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Amy Brugge Reads What?
Amy Brugge is our first faculty guest from the School of Health Sciences, where she is an Assistant Professor in the Department of Athletic Training.
Favorite or most influential books:
Anna Karenina by
Call Number: PG3366 .A6
Publication Date: 1973
Epic – perhaps one of the greatest novels ever written?
How Can I Help?: Stories and Reflection on Service by
Call Number: BF637.H4 R36 1985
Publication Date: 1985
An essential read for anyone in a caring/helping/service profession (many of us!) and the source of one of my favorite quotes.
“We’re fascinated by the words – but where we meet is in the silence behind them.”
Heartfelt and worth reading again and again.
Doctor Zhivago by
Call Number: PG3476.P27 D63
Publication Date: 1958
Is it becoming obvious that I enjoy Russian literature? I wavered for a while on whether this or Anna Karenina should be first on this list. This book has it all, star-crossed lovers, political turmoil, and profound insight on the human condition. Don’t settle for the 1960’s movie (although it also is a classic) when you could instead have Pasternak’s poetic prose.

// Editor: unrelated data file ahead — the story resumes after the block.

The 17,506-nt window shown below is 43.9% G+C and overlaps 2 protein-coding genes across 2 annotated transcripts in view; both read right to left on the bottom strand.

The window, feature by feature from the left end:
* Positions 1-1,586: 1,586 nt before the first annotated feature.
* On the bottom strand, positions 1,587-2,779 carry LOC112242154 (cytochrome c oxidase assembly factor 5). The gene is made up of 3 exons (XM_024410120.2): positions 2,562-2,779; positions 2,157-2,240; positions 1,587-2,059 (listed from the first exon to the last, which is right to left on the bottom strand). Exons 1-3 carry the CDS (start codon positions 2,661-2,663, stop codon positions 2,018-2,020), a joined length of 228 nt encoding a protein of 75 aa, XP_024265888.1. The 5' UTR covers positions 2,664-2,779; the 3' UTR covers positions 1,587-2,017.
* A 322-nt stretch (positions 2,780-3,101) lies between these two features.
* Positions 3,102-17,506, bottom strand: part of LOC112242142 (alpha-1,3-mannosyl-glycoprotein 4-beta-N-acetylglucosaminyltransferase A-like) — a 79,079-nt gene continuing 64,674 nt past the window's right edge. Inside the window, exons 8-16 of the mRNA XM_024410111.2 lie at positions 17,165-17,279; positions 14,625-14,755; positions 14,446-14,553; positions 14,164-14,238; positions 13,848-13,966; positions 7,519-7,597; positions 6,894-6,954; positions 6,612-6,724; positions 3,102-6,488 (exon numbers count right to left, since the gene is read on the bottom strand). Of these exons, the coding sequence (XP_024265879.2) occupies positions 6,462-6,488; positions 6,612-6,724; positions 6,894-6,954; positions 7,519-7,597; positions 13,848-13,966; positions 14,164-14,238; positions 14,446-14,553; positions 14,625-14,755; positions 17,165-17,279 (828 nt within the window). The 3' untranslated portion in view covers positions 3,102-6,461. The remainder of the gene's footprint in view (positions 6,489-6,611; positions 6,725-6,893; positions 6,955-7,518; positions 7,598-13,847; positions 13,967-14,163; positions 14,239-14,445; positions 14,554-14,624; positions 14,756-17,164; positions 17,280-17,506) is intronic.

Sex at Dawn by
Publication Date: 2011
My nonfiction preference often leans towards the biological sciences. In this book, the authors explore and challenge traditional narratives in evolutionary biology as they relate to human mating relationships, including monogamy, sexual orientation, and “traditional” family structures. It’s an intriguing exploration of the assumptions we have about sexual relationships, how we came to infer these understandings from other species, and how cooperative and egalitarian our species’ approach may have been in ancient societies (as opposed to a competition-based approach to mating). It will leave you questioning much of what you think you know about evolutionary biology’s role in your own relationship(s).
Through the Language Looking Glass by
Publication Date: 2010
Guy Deutscher revisits the linguistic debate about what role our first language plays in shaping one’s perspective. Does one see, perceive, or even experience the world differently according to the language she initially learned to describe her life with in childhood? The author formulates a persuasive argument that one’s native tongue does influence perspective and left me wanting to further explore linguistics.
What are you reading now?
I recently finished two novels by Ken Follett, Fall of Giants and The Winter of the World. They are the first two books in a trilogy that tells the stories of interconnected fictional families across generations and world geography during major historical events in the 1900s. Unfortunately, I’m now stuck waiting for the third book in the trilogy to be released in 2014.
Desert Island Pick
The English Patient – Michael Ondaatje
Over the years I’ve found that people feel strongly, one way or another, about this novel. Is it destined to be a classic or is it pretentious and ephemeral? I find it to be a melancholy, spellbinding story that I can’t put down each time I read it. My favorite part – one character’s quest to find the correct anatomical term for what those of us in anatomy-based disciplines refer to as the suprasternal notch.